While international pharma has long been present in Saudi Arabia, the ambitious goals outlined in the country’s Vision 2030 economic transformation plan have encouraged companies to reinforce their commitment to the Kingdom. In recent PharmaBoardroom interviews, Saudi pharma country managers reveal their priorities and concerns.


Saudi Arabia holds immense significance for Lilly, not only as a strategic market but also as a hub for innovation and growth

Felipe Borges dos Reis, general manager Saudi Arabia RHQ, Eli Lilly


A Regional and Manufacturing Hub

While Big Pharma has a well-established presence in Saudi Arabia, companies like Eli Lilly, active in the kingdom for 40 years, have been encouraged by the country’s transformative ambitions set forth in its Vision 2030 to step up their local commitment. “In 2019, Lilly became one of the first pharmaceutical companies to establish a legal entity in the country, and in 2021, we established our regional headquarters, which is now fully operational,” says Felipe Borges dos Reis, general manager Saudi Arabia RHQ, Eli Lilly. For Borges dos Reis, “Saudi Arabia holds immense significance for Lilly, not only as a strategic market but also as a hub for innovation and growth.”

GSK also has a long history in Saudi, spanning five decades and leading the company in the early 1990s to become the first multinational to establish a manufacturing plant there. “We take immense pride in our longstanding commitment to Saudi Arabia, with approximately 80 percent of all products available in the country originating from our manufacturing facility at various stages of production,” asserts Farrukh Rehan, VP & general manager, GSK Saudi Arabia. “This includes vaccines and pharmaceuticals, showcasing our substantial contribution to the local healthcare landscape.”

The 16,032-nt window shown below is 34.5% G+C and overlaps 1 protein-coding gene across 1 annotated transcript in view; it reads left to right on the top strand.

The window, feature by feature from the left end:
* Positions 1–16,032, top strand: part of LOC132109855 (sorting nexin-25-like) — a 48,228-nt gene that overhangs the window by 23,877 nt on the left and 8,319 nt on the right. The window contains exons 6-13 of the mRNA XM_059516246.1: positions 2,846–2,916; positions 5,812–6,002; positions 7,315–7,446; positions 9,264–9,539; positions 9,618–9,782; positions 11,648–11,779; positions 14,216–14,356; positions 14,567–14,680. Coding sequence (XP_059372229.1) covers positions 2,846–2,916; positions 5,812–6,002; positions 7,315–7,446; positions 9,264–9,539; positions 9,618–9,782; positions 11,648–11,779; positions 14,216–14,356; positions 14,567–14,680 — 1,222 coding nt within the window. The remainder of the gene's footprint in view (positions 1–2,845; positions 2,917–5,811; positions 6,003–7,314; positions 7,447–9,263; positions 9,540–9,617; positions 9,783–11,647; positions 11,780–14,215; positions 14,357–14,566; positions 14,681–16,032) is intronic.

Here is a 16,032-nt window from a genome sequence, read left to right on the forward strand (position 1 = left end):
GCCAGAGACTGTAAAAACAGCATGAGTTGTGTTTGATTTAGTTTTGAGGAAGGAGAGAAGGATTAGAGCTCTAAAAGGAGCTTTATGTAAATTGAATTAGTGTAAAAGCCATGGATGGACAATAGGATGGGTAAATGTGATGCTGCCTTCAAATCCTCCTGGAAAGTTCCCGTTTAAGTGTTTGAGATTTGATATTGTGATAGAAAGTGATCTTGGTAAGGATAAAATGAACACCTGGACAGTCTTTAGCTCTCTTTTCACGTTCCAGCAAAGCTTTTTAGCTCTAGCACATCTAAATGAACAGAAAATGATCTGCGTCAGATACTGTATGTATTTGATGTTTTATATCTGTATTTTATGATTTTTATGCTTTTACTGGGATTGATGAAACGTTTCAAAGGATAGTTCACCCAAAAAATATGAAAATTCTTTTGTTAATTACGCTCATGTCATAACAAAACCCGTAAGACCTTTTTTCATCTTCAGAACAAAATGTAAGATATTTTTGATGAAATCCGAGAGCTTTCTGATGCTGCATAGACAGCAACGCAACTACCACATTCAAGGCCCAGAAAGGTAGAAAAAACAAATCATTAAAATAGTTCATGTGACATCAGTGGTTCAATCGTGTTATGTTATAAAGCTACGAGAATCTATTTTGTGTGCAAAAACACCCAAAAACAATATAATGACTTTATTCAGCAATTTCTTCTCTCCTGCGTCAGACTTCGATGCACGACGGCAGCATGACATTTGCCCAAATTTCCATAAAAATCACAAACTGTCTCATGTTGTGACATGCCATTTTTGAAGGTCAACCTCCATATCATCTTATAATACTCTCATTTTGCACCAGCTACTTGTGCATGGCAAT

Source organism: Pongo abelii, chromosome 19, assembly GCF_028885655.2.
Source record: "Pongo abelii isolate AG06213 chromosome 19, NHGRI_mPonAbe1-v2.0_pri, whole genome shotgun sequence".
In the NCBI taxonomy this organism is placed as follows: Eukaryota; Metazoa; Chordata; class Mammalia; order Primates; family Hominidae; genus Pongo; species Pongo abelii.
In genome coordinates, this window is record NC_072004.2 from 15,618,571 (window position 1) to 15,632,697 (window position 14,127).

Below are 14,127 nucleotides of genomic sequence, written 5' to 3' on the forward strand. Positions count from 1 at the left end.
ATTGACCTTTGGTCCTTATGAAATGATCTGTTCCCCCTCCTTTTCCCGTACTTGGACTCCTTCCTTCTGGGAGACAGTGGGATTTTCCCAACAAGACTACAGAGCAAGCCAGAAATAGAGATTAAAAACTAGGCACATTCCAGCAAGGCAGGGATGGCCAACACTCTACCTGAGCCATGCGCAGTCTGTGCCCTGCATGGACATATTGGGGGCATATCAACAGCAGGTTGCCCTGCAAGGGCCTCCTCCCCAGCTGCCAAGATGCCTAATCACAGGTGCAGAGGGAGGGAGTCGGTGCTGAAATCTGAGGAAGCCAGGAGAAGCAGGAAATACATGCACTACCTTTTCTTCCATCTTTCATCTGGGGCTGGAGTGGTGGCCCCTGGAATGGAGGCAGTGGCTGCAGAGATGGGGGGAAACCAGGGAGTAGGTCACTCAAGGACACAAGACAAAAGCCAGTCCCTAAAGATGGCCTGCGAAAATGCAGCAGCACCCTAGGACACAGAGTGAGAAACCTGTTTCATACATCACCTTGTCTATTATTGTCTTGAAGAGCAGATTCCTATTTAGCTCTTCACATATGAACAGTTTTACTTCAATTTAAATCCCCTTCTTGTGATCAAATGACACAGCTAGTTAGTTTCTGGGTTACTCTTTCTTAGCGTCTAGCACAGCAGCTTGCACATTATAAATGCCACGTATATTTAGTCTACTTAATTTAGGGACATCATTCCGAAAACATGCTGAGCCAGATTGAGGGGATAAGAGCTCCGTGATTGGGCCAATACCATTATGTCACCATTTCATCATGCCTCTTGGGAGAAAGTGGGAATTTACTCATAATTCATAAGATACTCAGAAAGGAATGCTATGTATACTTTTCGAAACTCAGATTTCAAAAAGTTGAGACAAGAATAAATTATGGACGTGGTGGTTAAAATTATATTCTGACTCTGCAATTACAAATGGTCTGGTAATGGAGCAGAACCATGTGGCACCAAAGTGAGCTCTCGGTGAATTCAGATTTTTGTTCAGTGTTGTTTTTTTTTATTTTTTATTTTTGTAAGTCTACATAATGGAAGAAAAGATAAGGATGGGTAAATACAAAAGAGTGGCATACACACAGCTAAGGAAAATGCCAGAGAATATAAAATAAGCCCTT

Rare disease specialist Kyowa Kirin is another international company that has increased its stake in the country. “We have allocated greater resources in Saudi Arabia,” says Mohamed Abu Shawish, cluster GM GCC, Kyowa Kirin. “This strategic move strengthens our ability to serve the Saudi market and foster an environment of continued support to the healthcare community and patients.”

Moderna, while currently working through local partners, has also set its sights on Saudi and developing the kingdom as a major hub. “The aim is for Saudi Arabia to become a MENA hub for biotech by 2030 and a global hub by 2040,” attests Dan Staner, VP, GM Germany & Switzerland and Head of the Middle East Region at Moderna.


Government Partnerships

The major transformation Saudi Arabia has undertaken through its Vision 2030, which encompasses improvements to healthcare and regulatory processes, is an important driver for international pharma to not only build its presence, but to ramp up collaboration with the Saudi government.

“Lilly has always positioned itself as a partner to the Saudi government to foster the Public Private Partnership (PPP) and align with the country’s healthcare sector transformation’s vision of having a more vibrant and healthier community,” says Eli Lilly GM Borges dos Reis. This is particularly the case for obesity, a disease that effects some 30 percent of the population, and where the company is looking to work with the government to prioritize education, de-stigmatization, and access.

“I’m continually struck by the bold vision and ambition of the Saudi healthcare system, particularly under the transformative umbrella of Vision 2030,” GSK’s Rehan confirms. “The Ministry of Health, in alignment with this vision, is undergoing substantial.” GSK has subsequently entered into several MoUs with both the Ministry of Health and the Public Health Authority, and Rehan claims, “our strategic partnerships with the Saudi government have facilitated the prioritization of our country for all GSK product launches, including critical vaccines and oncology treatments. As a result, we’ve been able to swiftly introduce cutting-edge medical solutions to the Saudi market, addressing the evolving healthcare needs of the population and enhancing access to essential medicines.” Within the realm of vaccination, Rehan confirms that “approximately 60 percent of the Saudi national immunization program’s vaccines are provided by GSK.”